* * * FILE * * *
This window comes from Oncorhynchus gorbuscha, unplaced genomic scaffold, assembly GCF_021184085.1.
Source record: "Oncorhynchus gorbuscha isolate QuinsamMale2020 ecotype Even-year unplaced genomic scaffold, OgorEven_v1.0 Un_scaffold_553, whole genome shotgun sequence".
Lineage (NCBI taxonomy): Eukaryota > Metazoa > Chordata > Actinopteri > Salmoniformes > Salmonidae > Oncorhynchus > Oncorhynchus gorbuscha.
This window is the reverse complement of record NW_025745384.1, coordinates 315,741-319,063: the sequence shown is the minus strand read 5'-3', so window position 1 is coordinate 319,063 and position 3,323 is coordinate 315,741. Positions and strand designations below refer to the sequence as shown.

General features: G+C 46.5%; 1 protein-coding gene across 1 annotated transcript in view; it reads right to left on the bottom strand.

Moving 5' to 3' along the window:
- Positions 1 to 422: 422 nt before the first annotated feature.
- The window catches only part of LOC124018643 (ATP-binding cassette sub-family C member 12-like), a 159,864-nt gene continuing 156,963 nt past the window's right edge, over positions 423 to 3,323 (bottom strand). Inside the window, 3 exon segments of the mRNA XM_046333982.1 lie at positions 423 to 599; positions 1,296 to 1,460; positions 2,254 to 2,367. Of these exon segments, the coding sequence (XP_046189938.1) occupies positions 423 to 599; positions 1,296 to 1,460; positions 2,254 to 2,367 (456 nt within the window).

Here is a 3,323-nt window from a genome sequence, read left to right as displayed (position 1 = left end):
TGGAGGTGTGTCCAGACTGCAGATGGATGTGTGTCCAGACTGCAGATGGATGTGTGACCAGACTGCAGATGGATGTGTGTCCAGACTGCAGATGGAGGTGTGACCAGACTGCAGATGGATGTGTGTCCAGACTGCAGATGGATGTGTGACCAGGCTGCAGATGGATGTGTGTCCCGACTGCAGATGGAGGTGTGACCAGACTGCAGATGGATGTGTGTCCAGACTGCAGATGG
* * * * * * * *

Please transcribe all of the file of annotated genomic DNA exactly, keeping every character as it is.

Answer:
This window comes from Oncorhynchus gorbuscha, unplaced genomic scaffold, assembly GCF_021184085.1.
Source record: "Oncorhynchus gorbuscha isolate QuinsamMale2020 ecotype Even-year unplaced genomic scaffold, OgorEven_v1.0 Un_scaffold_553, whole genome shotgun sequence".
Lineage (NCBI taxonomy): Eukaryota > Metazoa > Chordata > Actinopteri > Salmoniformes > Salmonidae > Oncorhynchus > Oncorhynchus gorbuscha.
This window is the reverse complement of record NW_025745384.1, coordinates 315,741-319,063: the sequence shown is the minus strand read 5'-3', so window position 1 is coordinate 319,063 and position 3,323 is coordinate 315,741. Positions and strand designations below refer to the sequence as shown.

General features: G+C 46.5%; 1 protein-coding gene across 1 annotated transcript in view; it reads right to left on the bottom strand.

Moving 5' to 3' along the window:
- Positions 1 to 422: 422 nt before the first annotated feature.
- The window catches only part of LOC124018643 (ATP-binding cassette sub-family C member 12-like), a 159,864-nt gene continuing 156,963 nt past the window's right edge, over positions 423 to 3,323 (bottom strand). Inside the window, 3 exon segments of the mRNA XM_046333982.1 lie at positions 423 to 599; positions 1,296 to 1,460; positions 2,254 to 2,367. Of these exon segments, the coding sequence (XP_046189938.1) occupies positions 423 to 599; positions 1,296 to 1,460; positions 2,254 to 2,367 (456 nt within the window).

Here is a 3,323-nt window from a genome sequence, read left to right as displayed (position 1 = left end):
TGGAGGTGTGTCCAGACTGCAGATGGATGTGTGTCCAGACTGCAGATGGATGTGTGACCAGACTGCAGATGGATGTGTGTCCAGACTGCAGATGGAGGTGTGACCAGACTGCAGATGGATGTGTGTCCAGACTGCAGATGGATGTGTGACCAGGCTGCAGATGGATGTGTGTCCCGACTGCAGATGGAGGTGTGACCAGACTGCAGATGGATGTGTGTCCAGACTGCAGATGG